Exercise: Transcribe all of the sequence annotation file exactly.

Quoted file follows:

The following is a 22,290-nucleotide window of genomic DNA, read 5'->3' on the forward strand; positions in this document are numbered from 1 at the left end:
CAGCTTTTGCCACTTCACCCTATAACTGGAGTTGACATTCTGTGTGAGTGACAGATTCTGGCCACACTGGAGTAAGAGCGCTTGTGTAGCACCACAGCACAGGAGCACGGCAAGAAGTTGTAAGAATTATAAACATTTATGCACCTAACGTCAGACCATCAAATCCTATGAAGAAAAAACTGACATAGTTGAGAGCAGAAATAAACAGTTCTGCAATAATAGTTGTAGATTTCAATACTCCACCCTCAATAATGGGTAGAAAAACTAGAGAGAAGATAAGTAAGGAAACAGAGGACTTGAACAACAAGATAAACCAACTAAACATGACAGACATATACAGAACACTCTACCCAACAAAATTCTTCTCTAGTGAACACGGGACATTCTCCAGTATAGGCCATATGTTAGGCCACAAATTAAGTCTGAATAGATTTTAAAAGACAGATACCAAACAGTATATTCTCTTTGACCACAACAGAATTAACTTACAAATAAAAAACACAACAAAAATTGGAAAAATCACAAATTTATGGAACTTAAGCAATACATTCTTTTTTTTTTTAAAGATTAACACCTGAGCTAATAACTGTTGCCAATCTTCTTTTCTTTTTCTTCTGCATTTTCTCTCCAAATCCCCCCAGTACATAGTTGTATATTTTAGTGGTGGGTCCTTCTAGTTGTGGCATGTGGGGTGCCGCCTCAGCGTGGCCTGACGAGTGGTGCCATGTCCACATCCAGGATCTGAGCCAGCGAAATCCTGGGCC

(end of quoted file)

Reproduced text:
The following is a 22,290-nucleotide window of genomic DNA, read 5'->3' on the forward strand; positions in this document are numbered from 1 at the left end:
CAGCTTTTGCCACTTCACCCTATAACTGGAGTTGACATTCTGTGTGAGTGACAGATTCTGGCCACACTGGAGTAAGAGCGCTTGTGTAGCACCACAGCACAGGAGCACGGCAAGAAGTTGTAAGAATTATAAACATTTATGCACCTAACGTCAGACCATCAAATCCTATGAAGAAAAAACTGACATAGTTGAGAGCAGAAATAAACAGTTCTGCAATAATAGTTGTAGATTTCAATACTCCACCCTCAATAATGGGTAGAAAAACTAGAGAGAAGATAAGTAAGGAAACAGAGGACTTGAACAACAAGATAAACCAACTAAACATGACAGACATATACAGAACACTCTACCCAACAAAATTCTTCTCTAGTGAACACGGGACATTCTCCAGTATAGGCCATATGTTAGGCCACAAATTAAGTCTGAATAGATTTTAAAAGACAGATACCAAACAGTATATTCTCTTTGACCACAACAGAATTAACTTACAAATAAAAAACACAACAAAAATTGGAAAAATCACAAATTTATGGAACTTAAGCAATACATTCTTTTTTTTTTTAAAGATTAACACCTGAGCTAATAACTGTTGCCAATCTTCTTTTCTTTTTCTTCTGCATTTTCTCTCCAAATCCCCCCAGTACATAGTTGTATATTTTAGTGGTGGGTCCTTCTAGTTGTGGCATGTGGGGTGCCGCCTCAGCGTGGCCTGACGAGTGGTGCCATGTCCACATCCAGGATCTGAGCCAGCGAAATCCTGGGCC